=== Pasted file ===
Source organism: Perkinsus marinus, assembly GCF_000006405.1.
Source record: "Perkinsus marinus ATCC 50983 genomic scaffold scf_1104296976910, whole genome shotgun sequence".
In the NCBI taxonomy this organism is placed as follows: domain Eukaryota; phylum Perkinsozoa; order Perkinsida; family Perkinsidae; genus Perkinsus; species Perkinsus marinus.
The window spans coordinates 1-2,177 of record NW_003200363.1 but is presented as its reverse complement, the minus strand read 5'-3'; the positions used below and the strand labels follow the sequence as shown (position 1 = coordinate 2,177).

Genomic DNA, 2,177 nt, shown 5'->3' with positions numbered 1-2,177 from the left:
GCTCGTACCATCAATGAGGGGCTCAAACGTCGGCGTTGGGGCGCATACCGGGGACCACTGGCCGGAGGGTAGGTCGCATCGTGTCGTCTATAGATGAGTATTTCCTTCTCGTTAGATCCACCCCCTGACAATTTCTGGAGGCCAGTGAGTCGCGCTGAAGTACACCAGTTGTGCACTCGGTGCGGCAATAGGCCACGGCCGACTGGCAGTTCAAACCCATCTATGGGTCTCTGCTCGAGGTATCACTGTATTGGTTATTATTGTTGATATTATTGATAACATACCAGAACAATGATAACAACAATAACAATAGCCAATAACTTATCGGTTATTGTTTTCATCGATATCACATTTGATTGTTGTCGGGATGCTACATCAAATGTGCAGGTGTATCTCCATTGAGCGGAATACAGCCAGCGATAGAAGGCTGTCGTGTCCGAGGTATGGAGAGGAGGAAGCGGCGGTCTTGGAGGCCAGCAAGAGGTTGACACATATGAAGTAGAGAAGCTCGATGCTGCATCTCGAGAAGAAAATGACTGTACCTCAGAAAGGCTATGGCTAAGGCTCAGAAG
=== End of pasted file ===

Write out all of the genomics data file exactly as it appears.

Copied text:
Source organism: Perkinsus marinus, assembly GCF_000006405.1.
Source record: "Perkinsus marinus ATCC 50983 genomic scaffold scf_1104296976910, whole genome shotgun sequence".
In the NCBI taxonomy this organism is placed as follows: domain Eukaryota; phylum Perkinsozoa; order Perkinsida; family Perkinsidae; genus Perkinsus; species Perkinsus marinus.
The window spans coordinates 1-2,177 of record NW_003200363.1 but is presented as its reverse complement, the minus strand read 5'-3'; the positions used below and the strand labels follow the sequence as shown (position 1 = coordinate 2,177).

Genomic DNA, 2,177 nt, shown 5'->3' with positions numbered 1-2,177 from the left:
GCTCGTACCATCAATGAGGGGCTCAAACGTCGGCGTTGGGGCGCATACCGGGGACCACTGGCCGGAGGGTAGGTCGCATCGTGTCGTCTATAGATGAGTATTTCCTTCTCGTTAGATCCACCCCCTGACAATTTCTGGAGGCCAGTGAGTCGCGCTGAAGTACACCAGTTGTGCACTCGGTGCGGCAATAGGCCACGGCCGACTGGCAGTTCAAACCCATCTATGGGTCTCTGCTCGAGGTATCACTGTATTGGTTATTATTGTTGATATTATTGATAACATACCAGAACAATGATAACAACAATAACAATAGCCAATAACTTATCGGTTATTGTTTTCATCGATATCACATTTGATTGTTGTCGGGATGCTACATCAAATGTGCAGGTGTATCTCCATTGAGCGGAATACAGCCAGCGATAGAAGGCTGTCGTGTCCGAGGTATGGAGAGGAGGAAGCGGCGGTCTTGGAGGCCAGCAAGAGGTTGACACATATGAAGTAGAGAAGCTCGATGCTGCATCTCGAGAAGAAAATGACTGTACCTCAGAAAGGCTATGGCTAAGGCTCAGAAG